On each work day morning, 10-20 minute nature connection activities were led by Trees for Life Conservation Week Leader Mia Lutsch and myself. The ordering of these activities through the week was structured to follow the 9-step PRANA method of eco-therapy.
They had shown themselves to be very resilient in the face of challenging physical situations such as strenuous walks into work sites and 'hard-graft' conservation tasks in cold weather, all the while managing their own mental health conditions and side effects of medication. Considering the physical and psychological challenges faced by each individual during the week, it was encouraging not only that they felt better by the end of the week, but that a heightened sense of well-being was sustained. One of the participants said: “The best thing for my mental health is that it has been really relaxing being here. It was good to get the work done, knowing we're doing something to help our country.” Another also added: “Great atmosphere and lovely people. Great walks. Liked sharing work and chores. Love the community spirit – we need more of that. If I wasn't here I'd be sitting in my room drinking beer and watching television.”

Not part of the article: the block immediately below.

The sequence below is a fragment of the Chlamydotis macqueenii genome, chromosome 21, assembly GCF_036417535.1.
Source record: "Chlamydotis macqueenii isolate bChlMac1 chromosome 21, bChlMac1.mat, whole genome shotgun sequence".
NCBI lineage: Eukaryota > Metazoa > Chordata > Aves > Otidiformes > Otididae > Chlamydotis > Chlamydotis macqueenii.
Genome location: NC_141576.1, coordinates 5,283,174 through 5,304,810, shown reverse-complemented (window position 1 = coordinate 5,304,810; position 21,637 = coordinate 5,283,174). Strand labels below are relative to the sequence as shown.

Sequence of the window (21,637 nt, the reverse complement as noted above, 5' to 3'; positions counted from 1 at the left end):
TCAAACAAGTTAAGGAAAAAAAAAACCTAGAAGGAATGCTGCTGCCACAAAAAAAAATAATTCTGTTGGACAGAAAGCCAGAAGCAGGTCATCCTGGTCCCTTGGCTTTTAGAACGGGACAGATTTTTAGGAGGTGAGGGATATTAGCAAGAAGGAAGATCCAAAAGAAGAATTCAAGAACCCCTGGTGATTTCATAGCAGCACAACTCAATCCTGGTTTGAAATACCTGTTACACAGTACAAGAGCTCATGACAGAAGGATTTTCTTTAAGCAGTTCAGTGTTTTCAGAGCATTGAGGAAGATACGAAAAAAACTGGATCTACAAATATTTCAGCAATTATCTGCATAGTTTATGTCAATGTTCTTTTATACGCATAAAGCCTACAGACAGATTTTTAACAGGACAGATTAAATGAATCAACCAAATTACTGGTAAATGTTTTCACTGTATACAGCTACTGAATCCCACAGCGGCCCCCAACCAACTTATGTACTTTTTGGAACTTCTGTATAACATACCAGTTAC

"Can adults with severe and enduring mental ill-health manage a full residential conservation week with Trees for Life?”, the answer is undoubtedly “yes!”
In spite of the fact that most of the conservation tasks involved a much higher level of physical exercise than most group members were used to, participants reported having more energy as a result of the work, and the walking involved to reach the work site. “Fresh air” was also reported by clients as a “feel-good factor”. A majority of participants on the week spend a majority of their time indoors or in a built-up urban area, and the change of environment felt beneficial. This is not surprising, as a common treatment for mental ill-health up until the mid-twentieth century was 'Fresh Air Therapy.'
Participants also reported an appetite for healthier food and appreciated more regular meal-times than is the norm in their place of residence. For participants, attending this week represented a huge step into the unknown. There were challenges for all involved, and these were most acute for the first two and a half days of the week. From then on, participants became accustomed to their surroundings and committed themselves to the work, gaining a sense of satisfaction, purpose and group bonding from sharing the tasks and testing their limits.
That participating in the week enhanced their sense of physical and mental well-being is beyond question. Returning to our original question “can adults with severe and enduring mental ill-health manage a full residential conservation week with Trees for Life?”, the answer is undoubtedly “yes!”